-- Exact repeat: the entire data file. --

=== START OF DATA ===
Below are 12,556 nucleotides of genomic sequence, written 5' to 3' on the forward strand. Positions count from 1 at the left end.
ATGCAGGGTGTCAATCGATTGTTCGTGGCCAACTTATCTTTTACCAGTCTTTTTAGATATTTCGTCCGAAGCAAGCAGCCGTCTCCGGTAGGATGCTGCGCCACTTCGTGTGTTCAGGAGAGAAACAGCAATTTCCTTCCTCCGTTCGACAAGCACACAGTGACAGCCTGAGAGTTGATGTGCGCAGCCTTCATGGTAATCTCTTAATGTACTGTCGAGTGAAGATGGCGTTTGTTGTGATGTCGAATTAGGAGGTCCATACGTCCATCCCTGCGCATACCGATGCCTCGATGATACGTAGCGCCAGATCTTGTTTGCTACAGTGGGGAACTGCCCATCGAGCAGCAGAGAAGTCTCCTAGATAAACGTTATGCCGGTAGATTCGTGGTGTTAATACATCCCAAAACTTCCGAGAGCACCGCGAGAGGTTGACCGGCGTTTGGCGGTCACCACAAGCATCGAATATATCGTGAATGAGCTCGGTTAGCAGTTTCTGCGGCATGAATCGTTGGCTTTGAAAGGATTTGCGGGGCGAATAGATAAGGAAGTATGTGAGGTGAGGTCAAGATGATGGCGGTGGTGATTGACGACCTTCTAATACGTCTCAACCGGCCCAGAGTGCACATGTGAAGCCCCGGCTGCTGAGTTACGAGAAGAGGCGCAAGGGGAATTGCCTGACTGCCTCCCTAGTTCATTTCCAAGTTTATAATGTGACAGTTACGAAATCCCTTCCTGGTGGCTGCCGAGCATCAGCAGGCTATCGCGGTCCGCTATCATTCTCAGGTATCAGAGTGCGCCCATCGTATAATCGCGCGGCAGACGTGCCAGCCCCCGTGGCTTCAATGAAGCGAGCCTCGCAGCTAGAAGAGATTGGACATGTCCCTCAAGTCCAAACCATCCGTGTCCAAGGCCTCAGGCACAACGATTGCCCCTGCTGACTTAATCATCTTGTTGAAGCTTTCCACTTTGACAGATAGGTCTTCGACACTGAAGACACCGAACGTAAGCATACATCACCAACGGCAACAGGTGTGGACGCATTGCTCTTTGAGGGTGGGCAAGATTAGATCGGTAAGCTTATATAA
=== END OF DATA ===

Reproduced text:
Below are 12,556 nucleotides of genomic sequence, written 5' to 3' on the forward strand. Positions count from 1 at the left end.
ATGCAGGGTGTCAATCGATTGTTCGTGGCCAACTTATCTTTTACCAGTCTTTTTAGATATTTCGTCCGAAGCAAGCAGCCGTCTCCGGTAGGATGCTGCGCCACTTCGTGTGTTCAGGAGAGAAACAGCAATTTCCTTCCTCCGTTCGACAAGCACACAGTGACAGCCTGAGAGTTGATGTGCGCAGCCTTCATGGTAATCTCTTAATGTACTGTCGAGTGAAGATGGCGTTTGTTGTGATGTCGAATTAGGAGGTCCATACGTCCATCCCTGCGCATACCGATGCCTCGATGATACGTAGCGCCAGATCTTGTTTGCTACAGTGGGGAACTGCCCATCGAGCAGCAGAGAAGTCTCCTAGATAAACGTTATGCCGGTAGATTCGTGGTGTTAATACATCCCAAAACTTCCGAGAGCACCGCGAGAGGTTGACCGGCGTTTGGCGGTCACCACAAGCATCGAATATATCGTGAATGAGCTCGGTTAGCAGTTTCTGCGGCATGAATCGTTGGCTTTGAAAGGATTTGCGGGGCGAATAGATAAGGAAGTATGTGAGGTGAGGTCAAGATGATGGCGGTGGTGATTGACGACCTTCTAATACGTCTCAACCGGCCCAGAGTGCACATGTGAAGCCCCGGCTGCTGAGTTACGAGAAGAGGCGCAAGGGGAATTGCCTGACTGCCTCCCTAGTTCATTTCCAAGTTTATAATGTGACAGTTACGAAATCCCTTCCTGGTGGCTGCCGAGCATCAGCAGGCTATCGCGGTCCGCTATCATTCTCAGGTATCAGAGTGCGCCCATCGTATAATCGCGCGGCAGACGTGCCAGCCCCCGTGGCTTCAATGAAGCGAGCCTCGCAGCTAGAAGAGATTGGACATGTCCCTCAAGTCCAAACCATCCGTGTCCAAGGCCTCAGGCACAACGATTGCCCCTGCTGACTTAATCATCTTGTTGAAGCTTTCCACTTTGACAGATAGGTCTTCGACACTGAAGACACCGAACGTAAGCATACATCACCAACGGCAACAGGTGTGGACGCATTGCTCTTTGAGGGTGGGCAAGATTAGATCGGTAAGCTTATATAA